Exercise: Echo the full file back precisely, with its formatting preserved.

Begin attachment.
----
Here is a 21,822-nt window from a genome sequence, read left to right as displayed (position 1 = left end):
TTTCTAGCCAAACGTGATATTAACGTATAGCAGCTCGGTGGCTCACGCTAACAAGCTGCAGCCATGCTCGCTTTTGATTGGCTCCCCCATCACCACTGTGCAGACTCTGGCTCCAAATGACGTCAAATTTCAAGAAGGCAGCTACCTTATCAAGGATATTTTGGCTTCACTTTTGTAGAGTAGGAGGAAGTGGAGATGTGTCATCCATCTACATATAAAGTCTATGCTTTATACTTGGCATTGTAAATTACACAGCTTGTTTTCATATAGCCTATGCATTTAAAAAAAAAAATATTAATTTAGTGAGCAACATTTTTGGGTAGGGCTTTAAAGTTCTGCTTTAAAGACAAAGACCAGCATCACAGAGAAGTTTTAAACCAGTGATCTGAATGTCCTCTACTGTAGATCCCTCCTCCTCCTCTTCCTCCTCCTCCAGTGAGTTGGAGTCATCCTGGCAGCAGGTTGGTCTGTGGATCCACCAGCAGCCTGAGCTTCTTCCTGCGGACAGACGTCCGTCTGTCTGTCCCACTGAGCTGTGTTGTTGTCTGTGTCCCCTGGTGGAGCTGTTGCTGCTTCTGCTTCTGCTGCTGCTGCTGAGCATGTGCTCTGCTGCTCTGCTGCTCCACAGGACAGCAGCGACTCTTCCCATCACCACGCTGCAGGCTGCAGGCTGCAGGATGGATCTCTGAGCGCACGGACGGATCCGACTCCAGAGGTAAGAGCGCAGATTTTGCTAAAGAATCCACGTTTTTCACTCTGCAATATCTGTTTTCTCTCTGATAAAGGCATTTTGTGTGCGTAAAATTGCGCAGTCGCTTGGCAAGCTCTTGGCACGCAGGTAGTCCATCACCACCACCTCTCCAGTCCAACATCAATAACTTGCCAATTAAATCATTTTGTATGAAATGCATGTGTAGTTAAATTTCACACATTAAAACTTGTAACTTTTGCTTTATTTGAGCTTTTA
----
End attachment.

Here is a 21,822-nt window from a genome sequence, read left to right as displayed (position 1 = left end):
TTTCTAGCCAAACGTGATATTAACGTATAGCAGCTCGGTGGCTCACGCTAACAAGCTGCAGCCATGCTCGCTTTTGATTGGCTCCCCCATCACCACTGTGCAGACTCTGGCTCCAAATGACGTCAAATTTCAAGAAGGCAGCTACCTTATCAAGGATATTTTGGCTTCACTTTTGTAGAGTAGGAGGAAGTGGAGATGTGTCATCCATCTACATATAAAGTCTATGCTTTATACTTGGCATTGTAAATTACACAGCTTGTTTTCATATAGCCTATGCATTTAAAAAAAAAAATATTAATTTAGTGAGCAACATTTTTGGGTAGGGCTTTAAAGTTCTGCTTTAAAGACAAAGACCAGCATCACAGAGAAGTTTTAAACCAGTGATCTGAATGTCCTCTACTGTAGATCCCTCCTCCTCCTCTTCCTCCTCCTCCAGTGAGTTGGAGTCATCCTGGCAGCAGGTTGGTCTGTGGATCCACCAGCAGCCTGAGCTTCTTCCTGCGGACAGACGTCCGTCTGTCTGTCCCACTGAGCTGTGTTGTTGTCTGTGTCCCCTGGTGGAGCTGTTGCTGCTTCTGCTTCTGCTGCTGCTGCTGAGCATGTGCTCTGCTGCTCTGCTGCTCCACAGGACAGCAGCGACTCTTCCCATCACCACGCTGCAGGCTGCAGGCTGCAGGATGGATCTCTGAGCGCACGGACGGATCCGACTCCAGAGGTAAGAGCGCAGATTTTGCTAAAGAATCCACGTTTTTCACTCTGCAATATCTGTTTTCTCTCTGATAAAGGCATTTTGTGTGCGTAAAATTGCGCAGTCGCTTGGCAAGCTCTTGGCACGCAGGTAGTCCATCACCACCACCTCTCCAGTCCAACATCAATAACTTGCCAATTAAATCATTTTGTATGAAATGCATGTGTAGTTAAATTTCACACATTAAAACTTGTAACTTTTGCTTTATTTGAGCTTTTA